Hamptons: Known as a quintessential summertime destination for glamourous New Yorkers, this collection of hamlets and villages welcomes hordes of visitors on summer holiday who flock to its beaches, quaint architectural sites, vineyards, nightlife, and restaurants.

Saratoga Springs: Started as a resort town for the health-conscious, you can still visit this town’s healing springs today, or get your thrill from horse racing, gambling, restaurants, bars, and galleries.

Things to Do in New York

Popular New York Tourist Attractions

Central Park: Visit this green oasis in the center of New York City for a walk, prime people watching, a zoo, winter ice skating, or a concert or performance.

The Metropolitan Museum of Art: The largest museum in the U.S., also called “The Met,” houses over 2 million works in its collections, including one of the most renowned collections of ancient Egyptian art in the world.

Top of the Rock Observation Deck: Take an elevator up to the top of 260 m (850 ft) 30 Rockefeller Center building for a breathtaking bird’s-eye view of the island of Manhattan and surrounding area.

9/11 Memorial: This museum presents artifacts and survivors’ and rescue teams’ experiences of the terrorist attack that devastated New York in 2001. Your ticket also gives you access to the nearby 9/11 Memorial.

61 Broadway: Be sure to catch a show in this neighborhood to experience one of the quintessential things to do in New York. The area is world-famous for theater, and you can catch the biggest names in theater acting onstage in elaborate productions.

Frick Collection: Enter into a gorgeous historic mansion to see industrialist William Frick’s extensive collection of European paintings, sculptures, and 18th-century decorative arts.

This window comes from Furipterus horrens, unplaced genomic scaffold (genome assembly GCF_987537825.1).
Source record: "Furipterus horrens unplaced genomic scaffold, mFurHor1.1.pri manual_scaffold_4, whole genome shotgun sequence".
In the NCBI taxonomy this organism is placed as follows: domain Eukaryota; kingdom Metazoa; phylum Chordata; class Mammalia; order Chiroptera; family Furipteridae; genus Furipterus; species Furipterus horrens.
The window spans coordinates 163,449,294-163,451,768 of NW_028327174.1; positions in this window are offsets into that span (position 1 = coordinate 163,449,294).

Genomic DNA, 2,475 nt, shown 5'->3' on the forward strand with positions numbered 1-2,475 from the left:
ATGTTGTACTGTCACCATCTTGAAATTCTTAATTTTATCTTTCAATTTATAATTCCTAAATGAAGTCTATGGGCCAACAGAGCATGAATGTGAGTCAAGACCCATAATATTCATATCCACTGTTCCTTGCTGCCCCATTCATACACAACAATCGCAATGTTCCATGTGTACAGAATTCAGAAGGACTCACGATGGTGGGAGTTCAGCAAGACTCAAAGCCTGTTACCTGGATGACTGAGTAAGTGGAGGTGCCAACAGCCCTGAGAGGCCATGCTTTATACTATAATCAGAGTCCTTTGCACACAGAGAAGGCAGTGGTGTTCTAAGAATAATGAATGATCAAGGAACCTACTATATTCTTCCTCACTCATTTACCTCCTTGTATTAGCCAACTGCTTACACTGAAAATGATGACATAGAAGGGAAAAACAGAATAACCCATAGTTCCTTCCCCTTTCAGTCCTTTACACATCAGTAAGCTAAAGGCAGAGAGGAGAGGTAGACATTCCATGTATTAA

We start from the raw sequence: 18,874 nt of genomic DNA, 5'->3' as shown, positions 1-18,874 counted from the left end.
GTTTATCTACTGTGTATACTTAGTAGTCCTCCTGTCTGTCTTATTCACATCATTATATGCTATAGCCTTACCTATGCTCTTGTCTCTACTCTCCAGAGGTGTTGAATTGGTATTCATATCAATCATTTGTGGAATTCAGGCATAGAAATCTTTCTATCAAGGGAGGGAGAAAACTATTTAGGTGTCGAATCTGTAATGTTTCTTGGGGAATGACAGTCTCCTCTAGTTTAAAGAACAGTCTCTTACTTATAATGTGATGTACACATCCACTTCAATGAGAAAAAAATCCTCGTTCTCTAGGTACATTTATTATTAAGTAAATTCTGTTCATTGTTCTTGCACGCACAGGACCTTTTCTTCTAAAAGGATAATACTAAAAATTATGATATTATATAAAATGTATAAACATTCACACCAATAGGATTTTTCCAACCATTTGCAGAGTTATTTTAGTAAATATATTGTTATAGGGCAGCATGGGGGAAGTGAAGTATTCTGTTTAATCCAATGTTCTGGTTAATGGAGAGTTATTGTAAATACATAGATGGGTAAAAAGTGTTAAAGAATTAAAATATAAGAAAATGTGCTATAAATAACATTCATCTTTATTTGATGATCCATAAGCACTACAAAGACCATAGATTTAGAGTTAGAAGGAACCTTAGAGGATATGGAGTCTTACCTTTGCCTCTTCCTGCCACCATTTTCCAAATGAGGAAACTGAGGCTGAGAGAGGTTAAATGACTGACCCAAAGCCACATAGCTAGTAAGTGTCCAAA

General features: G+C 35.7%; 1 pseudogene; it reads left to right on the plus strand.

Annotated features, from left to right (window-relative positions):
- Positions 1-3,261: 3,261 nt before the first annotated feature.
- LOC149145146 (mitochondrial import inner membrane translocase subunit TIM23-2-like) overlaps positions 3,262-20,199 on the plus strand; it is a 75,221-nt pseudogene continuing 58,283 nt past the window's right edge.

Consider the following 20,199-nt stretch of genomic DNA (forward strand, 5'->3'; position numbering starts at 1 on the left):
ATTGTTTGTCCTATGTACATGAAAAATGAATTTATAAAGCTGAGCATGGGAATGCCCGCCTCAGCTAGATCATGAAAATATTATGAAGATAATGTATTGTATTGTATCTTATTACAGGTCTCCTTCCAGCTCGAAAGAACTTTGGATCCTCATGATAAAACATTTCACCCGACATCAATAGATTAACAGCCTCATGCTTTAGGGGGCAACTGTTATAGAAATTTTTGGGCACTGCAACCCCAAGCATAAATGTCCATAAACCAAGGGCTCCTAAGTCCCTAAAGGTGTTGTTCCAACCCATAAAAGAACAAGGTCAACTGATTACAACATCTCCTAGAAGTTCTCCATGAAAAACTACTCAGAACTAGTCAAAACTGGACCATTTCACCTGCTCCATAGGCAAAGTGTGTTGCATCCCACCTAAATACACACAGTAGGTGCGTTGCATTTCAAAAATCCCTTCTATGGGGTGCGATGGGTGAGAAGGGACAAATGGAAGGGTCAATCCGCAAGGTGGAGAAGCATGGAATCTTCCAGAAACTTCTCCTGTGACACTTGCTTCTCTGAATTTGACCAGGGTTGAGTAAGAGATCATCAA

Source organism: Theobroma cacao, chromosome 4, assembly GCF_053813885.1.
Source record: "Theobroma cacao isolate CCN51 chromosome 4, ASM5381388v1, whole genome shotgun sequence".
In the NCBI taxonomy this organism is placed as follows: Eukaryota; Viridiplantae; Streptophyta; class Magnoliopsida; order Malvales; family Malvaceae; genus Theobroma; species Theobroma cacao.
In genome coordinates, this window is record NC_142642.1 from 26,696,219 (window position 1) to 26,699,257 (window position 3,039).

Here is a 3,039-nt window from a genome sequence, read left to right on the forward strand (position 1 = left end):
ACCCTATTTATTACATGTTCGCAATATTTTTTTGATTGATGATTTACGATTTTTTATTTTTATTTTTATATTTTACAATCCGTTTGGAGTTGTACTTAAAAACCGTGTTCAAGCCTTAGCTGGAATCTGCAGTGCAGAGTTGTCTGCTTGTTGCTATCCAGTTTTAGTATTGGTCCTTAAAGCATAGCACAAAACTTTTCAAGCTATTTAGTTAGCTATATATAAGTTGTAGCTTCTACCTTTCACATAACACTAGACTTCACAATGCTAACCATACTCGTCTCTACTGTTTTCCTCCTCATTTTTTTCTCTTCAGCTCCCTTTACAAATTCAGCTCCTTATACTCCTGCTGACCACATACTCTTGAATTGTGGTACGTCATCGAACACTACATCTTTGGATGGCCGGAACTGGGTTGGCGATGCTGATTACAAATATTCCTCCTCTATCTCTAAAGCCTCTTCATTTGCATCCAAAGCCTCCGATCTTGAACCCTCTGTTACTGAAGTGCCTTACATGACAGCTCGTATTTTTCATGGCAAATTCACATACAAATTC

Cave of the Winds: This New York tour takes you 53 m (175 ft) down to the “hurricane deck” at the foot of Bridal Veil Falls, where you will get misted by the impressive falls.

Brooklyn Bridge: Sprawling 486 m (1,600 ft) across the East River, this historic bridge and landmark has a wooden walking path perfect for catching unbeatable views of the Manhattan skyline.

Watkins Glen State Park: Ancient glaciers cut a slice 120 m (400 ft) deep into the surrounding stone to create this gorge. With its 19 waterfalls and many rapids, it is a picturesque spot for hiking and picnicking.

The Corning Museum of Glass: This museum dedicated to the art and science of glass takes you 3,500 years through the material’s storied history, from ancient Egypt to contemporary artists and designers. Get some hands-on experience and make some unique souvenirs with a class or workshop in glassmaking.

Planning a New York Vacation with Kids

Places to Visit in New York with Kids

Start your family holiday in New York with a visit to the Big Apple: New York City has so much to offer kids and adults, from riveting theater performances to skyscrapers to some of the most iconic toy stores in the world. If you’re visiting during the summer, take the kids to the Hamptons for a fun and relaxing beach experience. For another way to experience the water on your New York trip, visit Lake George for swimming and watersports galore. For kids who love baseball, don’t miss a trip to Cooperstown, where they can learn all about their favorite sport.

Things to Do in New York with Kids